Miata ownership means bargain hunting. There’s no avoiding it. If you’re like us, then searching for deals on parts is the norm. As luck would have it, a local ad for coilovers meant the Montego Madness was getting a suspension upgrade.
Since our project Miata was modified by the previous owner, we’ve been trying to pinpoint what exactly had been changed on the car. The obvious additions being the supercharger and roll bar, but we’ve been discovering new things after every project.
While the original for sale ad stated the car had lowering springs, I was skeptical because the car sat rather high. The only thing I could confirm was the set of KYB shocks due to their bright red paint. For what they were, the KYB’s rode acceptably, but Milton wanted a lower ride height, so these weren’t going to be up to the task.
Thanks to a guy named Craig Newmark and small website he started, a set of Tein Super Street coilovers were in our future. After handing over some cash to the guy selling them, they were in the trunk of the e36 on the way home (not before eating a meal of tacos and fajitas though). The cool thing about the Teins is that not only are they ride height adjustable, but also dampening adjustable. This is great for us because we can tweak the shocks to give a sporty ride on the street without being bone jarring. Tein rates the front springs at 392 lbs, and 336 lbs for the rear end. The coilovers we purchased were also intended for a 2nd generation NB Miata, so the top mounts are the updated style that allow for more shock travel. Once again, a win for us.
By the time Friday rolled around, it was time to get the ball rolling on the install. The angry mechanic was left to his own devices to figure out how to install the suspension. Having never worked on a Miata’s suspension, it took me a solid hour to figure out how to remove the front shocks. I ultimately used the “long bolt” method, which allows you to move the upper control arm out of the way by undoing its mounting bolt, in turn allowing enough room to remove the shock. Once I got my technique down to a science, removal and replacement of the other side was only a 20 minute operation.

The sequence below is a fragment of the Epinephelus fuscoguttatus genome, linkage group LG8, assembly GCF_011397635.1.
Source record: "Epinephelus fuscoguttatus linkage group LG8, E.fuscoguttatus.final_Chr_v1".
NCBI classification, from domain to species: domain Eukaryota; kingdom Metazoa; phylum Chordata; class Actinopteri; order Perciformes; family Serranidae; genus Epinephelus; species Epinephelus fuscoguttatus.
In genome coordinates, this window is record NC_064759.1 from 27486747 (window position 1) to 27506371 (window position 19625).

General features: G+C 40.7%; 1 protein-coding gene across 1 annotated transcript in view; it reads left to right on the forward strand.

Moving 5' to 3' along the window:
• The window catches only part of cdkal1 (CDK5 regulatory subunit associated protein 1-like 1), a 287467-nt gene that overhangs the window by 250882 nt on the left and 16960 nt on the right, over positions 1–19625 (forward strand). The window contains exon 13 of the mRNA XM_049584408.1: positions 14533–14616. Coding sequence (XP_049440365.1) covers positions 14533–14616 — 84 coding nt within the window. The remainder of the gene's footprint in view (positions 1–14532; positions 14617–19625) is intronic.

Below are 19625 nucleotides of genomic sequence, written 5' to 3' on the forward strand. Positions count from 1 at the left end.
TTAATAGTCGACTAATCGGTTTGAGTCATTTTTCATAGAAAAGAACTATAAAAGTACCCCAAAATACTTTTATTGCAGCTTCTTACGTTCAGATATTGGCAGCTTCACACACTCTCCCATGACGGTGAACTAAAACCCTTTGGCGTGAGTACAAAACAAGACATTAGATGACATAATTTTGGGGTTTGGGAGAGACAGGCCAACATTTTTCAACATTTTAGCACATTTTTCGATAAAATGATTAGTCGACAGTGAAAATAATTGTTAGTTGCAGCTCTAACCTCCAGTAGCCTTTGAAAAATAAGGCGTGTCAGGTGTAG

The rear coilover install was far less troublesome. Undo the lower shock bolt, undo the sway bar end link, and the only thing holding the rear shock into place are two nuts on each side of the trunk. As a side note, the driver’s side top mount nuts are fiddly to get to because the fuel filler hose is in the way, but nothing careful maneuvering of the ratchet won’t solve.
Before getting everything buttoned up, I double checked the ride height adjusters to make sure they were even. These were previously mounted on an NB Miata, so in a sense they were set pretty close to our needs already. Lowering the car off the jack stands was both exciting and frustrating. The rear came down without a hitch. The front end was another story. Being optimistic, I placed the jack on the front subframe. Once the car was being dropped on the ground, it was too late as I had pinched the jack under the new front lip spoiler. After a bit (ok…a lot) of struggling and name calling, the jack was freed from under the car. The ride height was about an inch lower than before and things were looking good.
The Tame Racing Driver
The next day I had to repair the wiring to the 3rd brake light. I swung by Willum’s where the tools of destruction are kept. Once we sorted the wiring, we putted around in the car to judge the new suspension. We both enjoyed it, but didn’t push the car too hard because of the cold weather and R-compound tires. Then Uncle George wanted to have a go.
As the expert of obscure lightweight automobiles (or most anything for that matter), George-i-pedia took a profound interest in the Miata. After giving the car a once-over, George wanted to confirm that the supercharger was in fact legal for that year of Miata. A thorough check of the CARB website informed us that we were “officially” ok to keep driving the car that had already been smogged and tagged.
For the longest time, George was convinced he couldn’t drive a Miata because he was too tall. The NA Miata disproved that theory once he slipped behind the new Momo steering wheel.
A brief warm up lap around the block was all George needed before whipping the little car around some tight backstreets. I had never really pushed the Miata too hard for fear of the 195 tires calling it quits in the middle of a corner. Boy was I wrong. The tiny roadster handled with go-kart precision. I’m glad I didn’t slam the car or crank up the dampening knobs too high, because the car utilized every bit of its suspension travel by the time the Ferris Bueller joyride was over. Funny enough, Milton also commented that the gas tank was reading a little low by the time he got the car back…
Overall I think the suspension made a nice improvement over the previously installed shocks. Without a doubt there are better suspensions, but $400 for a bolt in setup is hard to argue with. What takes the cake is that I was able to sell the KYB shocks for $150 on Craigslist the next morning. So the net cost was really $250 for the coils and a few hours’ time. A week later Miltyman ordered new S.Drive tires and got the car aligned. For a street setup, the car is nicely balanced. The ride is simultaneously firm and compliant. I’m starting to see the appeal of the Miata as an everyday fun car (Shhh, don’t tell Will!). With a few more modifications, it may be time to pit the little-roadster-that-could against one of the Bavarian shoe boxes in a head to head match. This also means it may be time for Angry Joe to get “Little Red” ready for action.
Tein no longer produces the Super Street coilovers. The comparable setup currently available seems to be the Street Advance line as seen HERE.